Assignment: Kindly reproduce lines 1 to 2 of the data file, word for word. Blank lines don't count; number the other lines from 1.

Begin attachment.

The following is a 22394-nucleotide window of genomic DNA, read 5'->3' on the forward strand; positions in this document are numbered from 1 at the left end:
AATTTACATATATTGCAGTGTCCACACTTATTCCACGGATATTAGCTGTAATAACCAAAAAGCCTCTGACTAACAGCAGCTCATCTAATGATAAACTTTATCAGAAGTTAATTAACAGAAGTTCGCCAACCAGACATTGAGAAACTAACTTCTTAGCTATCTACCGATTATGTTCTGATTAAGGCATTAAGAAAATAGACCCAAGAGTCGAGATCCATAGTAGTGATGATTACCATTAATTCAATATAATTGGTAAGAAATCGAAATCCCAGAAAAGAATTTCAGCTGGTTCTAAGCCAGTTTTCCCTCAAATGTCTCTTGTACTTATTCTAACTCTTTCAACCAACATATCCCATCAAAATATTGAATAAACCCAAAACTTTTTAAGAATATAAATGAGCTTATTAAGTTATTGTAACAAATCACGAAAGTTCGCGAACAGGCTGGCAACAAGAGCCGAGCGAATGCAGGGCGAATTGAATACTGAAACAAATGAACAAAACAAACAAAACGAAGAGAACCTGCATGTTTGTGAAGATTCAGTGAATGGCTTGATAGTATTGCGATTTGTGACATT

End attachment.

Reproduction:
The following is a 22394-nucleotide window of genomic DNA, read 5'->3' on the forward strand; positions in this document are numbered from 1 at the left end:
AATTTACATATATTGCAGTGTCCACACTTATTCCACGGATATTAGCTGTAATAACCAAAAAGCCTCTGACTAACAGCAGCTCATCTAATGATAAACTTTATCAGAAGTTAATTAACAGAAGTTCGCCAACCAGACATTGAGAAACTAACTTCTTAGCTATCTACCGATTATGTTCTGATTAAGGCATTAAGAAAATAGACCCAAGAGTCGAGATCCATAGTAGTGATGATTACCATTAATTCAATATAATTGGTAAGAAATCGAAATCCCAGAAAAGAATTTCAGCTGGTTCTAAGCCAGTTTTCCCTCAAATGTCTCTTGTACTTATTCTAACTCTTTCAACCAACATATCCCATCAAAATATTGAATAAACCCAAAACTTTTTAAGAATATAAATGAGCTTATTAAGTTATTGTAACAAATCACGAAAGTTCGCGAACAGGCTGGCAACAAGAGCCGAGCGAATGCAGGGCGAATTGAATACTGAAACAAATGAACAAAACAAACAAAACGAAGAGAACCTGCATGTTTGTGAAGATTCAGTGAATGGCTTGATAGTATTGCGATTTGTGACATT